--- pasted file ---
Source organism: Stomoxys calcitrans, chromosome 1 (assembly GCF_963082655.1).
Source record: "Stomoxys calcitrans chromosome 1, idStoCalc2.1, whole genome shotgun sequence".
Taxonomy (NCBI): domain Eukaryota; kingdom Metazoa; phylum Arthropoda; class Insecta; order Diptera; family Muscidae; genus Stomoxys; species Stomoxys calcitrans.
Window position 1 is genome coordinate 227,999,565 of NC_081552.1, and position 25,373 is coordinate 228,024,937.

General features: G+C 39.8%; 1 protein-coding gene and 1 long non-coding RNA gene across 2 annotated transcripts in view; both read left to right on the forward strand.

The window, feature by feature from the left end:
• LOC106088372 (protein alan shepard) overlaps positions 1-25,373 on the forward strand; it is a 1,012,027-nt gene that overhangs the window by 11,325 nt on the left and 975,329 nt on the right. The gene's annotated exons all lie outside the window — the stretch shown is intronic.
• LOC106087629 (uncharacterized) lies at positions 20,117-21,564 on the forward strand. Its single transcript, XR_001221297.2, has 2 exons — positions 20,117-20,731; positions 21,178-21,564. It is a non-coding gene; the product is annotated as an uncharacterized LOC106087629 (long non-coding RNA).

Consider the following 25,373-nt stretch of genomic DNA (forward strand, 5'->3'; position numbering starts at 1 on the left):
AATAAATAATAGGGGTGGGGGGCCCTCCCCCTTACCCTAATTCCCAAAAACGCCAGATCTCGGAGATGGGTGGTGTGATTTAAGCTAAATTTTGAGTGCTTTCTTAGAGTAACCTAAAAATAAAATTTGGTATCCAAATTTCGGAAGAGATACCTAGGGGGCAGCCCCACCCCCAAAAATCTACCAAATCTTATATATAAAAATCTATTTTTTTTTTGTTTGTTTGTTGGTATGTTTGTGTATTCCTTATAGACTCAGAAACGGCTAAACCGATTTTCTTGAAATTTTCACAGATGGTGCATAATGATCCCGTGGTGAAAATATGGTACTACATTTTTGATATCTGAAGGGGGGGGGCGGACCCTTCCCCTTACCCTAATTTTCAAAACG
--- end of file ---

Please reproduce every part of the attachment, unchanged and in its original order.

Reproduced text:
Source organism: Stomoxys calcitrans, chromosome 1 (assembly GCF_963082655.1).
Source record: "Stomoxys calcitrans chromosome 1, idStoCalc2.1, whole genome shotgun sequence".
Taxonomy (NCBI): domain Eukaryota; kingdom Metazoa; phylum Arthropoda; class Insecta; order Diptera; family Muscidae; genus Stomoxys; species Stomoxys calcitrans.
Window position 1 is genome coordinate 227,999,565 of NC_081552.1, and position 25,373 is coordinate 228,024,937.

General features: G+C 39.8%; 1 protein-coding gene and 1 long non-coding RNA gene across 2 annotated transcripts in view; both read left to right on the forward strand.

The window, feature by feature from the left end:
• LOC106088372 (protein alan shepard) overlaps positions 1-25,373 on the forward strand; it is a 1,012,027-nt gene that overhangs the window by 11,325 nt on the left and 975,329 nt on the right. The gene's annotated exons all lie outside the window — the stretch shown is intronic.
• LOC106087629 (uncharacterized) lies at positions 20,117-21,564 on the forward strand. Its single transcript, XR_001221297.2, has 2 exons — positions 20,117-20,731; positions 21,178-21,564. It is a non-coding gene; the product is annotated as an uncharacterized LOC106087629 (long non-coding RNA).

Consider the following 25,373-nt stretch of genomic DNA (forward strand, 5'->3'; position numbering starts at 1 on the left):
AATAAATAATAGGGGTGGGGGGCCCTCCCCCTTACCCTAATTCCCAAAAACGCCAGATCTCGGAGATGGGTGGTGTGATTTAAGCTAAATTTTGAGTGCTTTCTTAGAGTAACCTAAAAATAAAATTTGGTATCCAAATTTCGGAAGAGATACCTAGGGGGCAGCCCCACCCCCAAAAATCTACCAAATCTTATATATAAAAATCTATTTTTTTTTTGTTTGTTTGTTGGTATGTTTGTGTATTCCTTATAGACTCAGAAACGGCTAAACCGATTTTCTTGAAATTTTCACAGATGGTGCATAATGATCCCGTGGTGAAAATATGGTACTACATTTTTGATATCTGAAGGGGGGGGGCGGACCCTTCCCCTTACCCTAATTTTCAAAACG